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Survey reveals poor stalk quality throughout much of northwest Minnesota

Kernels demand sugars. Developing corn kernels place a very high demand on the plant for sugars. Stress reduces the rate of photosynthesis, thereby reducing the amount of sugars that the plant is able to produce. Many different stresses can reduce the rate of photosynthesis: too much or too little moisture, nutrient imbalances, plant injury (ex.: hail, insects, diseases), excessive plant populations, and even long-periods of cloudy weather. In northwest Minnesota in 2018 these stresses included higher than average temperatures and lower than average rainfall during much of the grain-fill period.
Stalk rots. If the plant is unable to keep up with kernel sugar demand, the plant can rob sugars from stalk tissue, predisposing it to stalk rots. Corn plants are top-heavy and stalk rots increase the chances that plants will fall over (lodge) due to either gravity or wind and other weather events.

Pinch or push test. To better understand how much stalk rot might be present in a given field it is recommend that each field is scouted in one of two ways, by pinching or pushing plants. Regardless of the test, walk each field in a zig-zag pattern, checking 20 random plants from 5 spots in the field. For the pinch test, pinch stalks toward the base, below the lowest node, checking for firmness. For the push test, hold your arm out from your body and push the plant to see if the stalk bends or breaks.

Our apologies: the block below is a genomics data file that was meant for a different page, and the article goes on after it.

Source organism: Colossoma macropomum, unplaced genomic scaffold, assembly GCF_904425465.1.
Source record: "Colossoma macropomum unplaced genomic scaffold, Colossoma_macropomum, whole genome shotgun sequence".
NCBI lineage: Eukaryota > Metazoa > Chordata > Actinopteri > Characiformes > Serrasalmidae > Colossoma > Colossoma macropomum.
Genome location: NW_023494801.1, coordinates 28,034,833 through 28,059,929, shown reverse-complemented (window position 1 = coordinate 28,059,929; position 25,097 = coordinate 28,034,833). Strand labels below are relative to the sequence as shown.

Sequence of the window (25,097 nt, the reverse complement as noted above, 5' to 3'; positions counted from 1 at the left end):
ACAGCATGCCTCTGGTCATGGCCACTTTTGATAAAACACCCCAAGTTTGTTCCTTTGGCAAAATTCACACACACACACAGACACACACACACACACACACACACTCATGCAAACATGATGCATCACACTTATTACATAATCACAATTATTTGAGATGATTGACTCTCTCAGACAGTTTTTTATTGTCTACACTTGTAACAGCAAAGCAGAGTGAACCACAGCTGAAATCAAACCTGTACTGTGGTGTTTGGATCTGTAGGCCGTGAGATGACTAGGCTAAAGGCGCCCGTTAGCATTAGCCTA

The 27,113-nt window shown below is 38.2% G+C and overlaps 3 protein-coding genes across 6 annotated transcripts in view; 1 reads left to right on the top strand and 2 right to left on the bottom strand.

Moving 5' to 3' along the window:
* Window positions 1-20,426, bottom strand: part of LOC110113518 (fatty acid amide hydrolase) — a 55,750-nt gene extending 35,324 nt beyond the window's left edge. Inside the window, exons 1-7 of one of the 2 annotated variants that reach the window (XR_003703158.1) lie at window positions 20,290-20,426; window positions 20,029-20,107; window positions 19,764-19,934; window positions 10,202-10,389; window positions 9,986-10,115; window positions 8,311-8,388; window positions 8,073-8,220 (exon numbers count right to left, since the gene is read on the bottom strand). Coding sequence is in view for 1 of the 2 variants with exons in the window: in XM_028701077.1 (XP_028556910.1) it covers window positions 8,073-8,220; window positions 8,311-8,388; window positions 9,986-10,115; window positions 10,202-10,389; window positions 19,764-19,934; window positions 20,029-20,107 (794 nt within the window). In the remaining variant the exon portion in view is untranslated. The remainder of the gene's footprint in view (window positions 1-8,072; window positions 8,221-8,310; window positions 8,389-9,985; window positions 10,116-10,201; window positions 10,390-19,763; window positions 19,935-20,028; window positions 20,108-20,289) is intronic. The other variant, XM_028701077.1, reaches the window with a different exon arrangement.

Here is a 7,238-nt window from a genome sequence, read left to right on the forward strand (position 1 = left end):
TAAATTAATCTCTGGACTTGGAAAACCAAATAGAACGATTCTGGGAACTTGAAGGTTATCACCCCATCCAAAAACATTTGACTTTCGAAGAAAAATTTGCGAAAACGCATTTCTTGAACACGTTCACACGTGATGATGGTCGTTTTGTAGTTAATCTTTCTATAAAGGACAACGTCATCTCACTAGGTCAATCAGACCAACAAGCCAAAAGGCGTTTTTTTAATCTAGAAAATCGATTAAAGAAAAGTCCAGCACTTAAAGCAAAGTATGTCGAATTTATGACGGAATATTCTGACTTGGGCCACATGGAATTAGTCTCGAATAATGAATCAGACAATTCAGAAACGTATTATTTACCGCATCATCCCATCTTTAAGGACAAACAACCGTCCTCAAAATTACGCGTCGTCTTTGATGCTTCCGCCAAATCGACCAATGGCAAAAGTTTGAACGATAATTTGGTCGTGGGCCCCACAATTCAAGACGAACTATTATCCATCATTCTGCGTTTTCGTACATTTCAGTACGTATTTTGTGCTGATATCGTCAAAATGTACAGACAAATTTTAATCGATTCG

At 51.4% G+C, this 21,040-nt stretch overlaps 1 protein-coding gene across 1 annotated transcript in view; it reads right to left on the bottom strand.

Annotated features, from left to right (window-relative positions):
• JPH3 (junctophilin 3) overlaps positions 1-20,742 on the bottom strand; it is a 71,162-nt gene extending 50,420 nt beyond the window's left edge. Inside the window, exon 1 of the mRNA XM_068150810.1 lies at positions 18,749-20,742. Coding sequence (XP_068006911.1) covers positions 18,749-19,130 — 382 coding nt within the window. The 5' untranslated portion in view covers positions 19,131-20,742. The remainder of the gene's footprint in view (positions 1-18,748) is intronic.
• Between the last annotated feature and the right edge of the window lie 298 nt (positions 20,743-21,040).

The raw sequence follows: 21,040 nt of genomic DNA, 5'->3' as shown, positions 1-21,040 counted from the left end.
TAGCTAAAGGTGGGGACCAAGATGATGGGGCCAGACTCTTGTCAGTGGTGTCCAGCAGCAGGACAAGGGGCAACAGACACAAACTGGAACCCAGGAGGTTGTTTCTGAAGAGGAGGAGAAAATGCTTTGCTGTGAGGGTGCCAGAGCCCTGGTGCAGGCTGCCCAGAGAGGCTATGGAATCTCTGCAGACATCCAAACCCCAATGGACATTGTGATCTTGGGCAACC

With either test, there is a significant lodging potential if 10 to 15% of the plants fail your particular test.

Triaging harvest. Pinch or push-testing your fields can help in prioritizing which fields need to be harvested first to avoid having to harvest lodged corn. Specialized reel-systems have been designed to better salvage downed corn but as most don’t own such an implement general harvest recommendations include: slow drive speeds and harvesting against the grain.

Results of a 2018 corn survey. A corn survey took place a couple of weeks ago in fields throughout NW MN. An abbreviated version of the push test was done with 20 instead of 100 plants at each field location included in a state-wide European corn borer survey (Figure).
Figure. Results of an abbreviated push-test in fields surveyed in northwest Minnesota in 2018.
While in one field every plant failed the push test, stalks held up remarkably well in many of the fields (Figure). There is a significant risk of lodging in more than half of the fields surveyed. The one larger lesson from this survey is that with different corn hybrids, soil types and environmental conditions in northwest Minnesota: no generalized regional survey can stand in for surveying individual fields.

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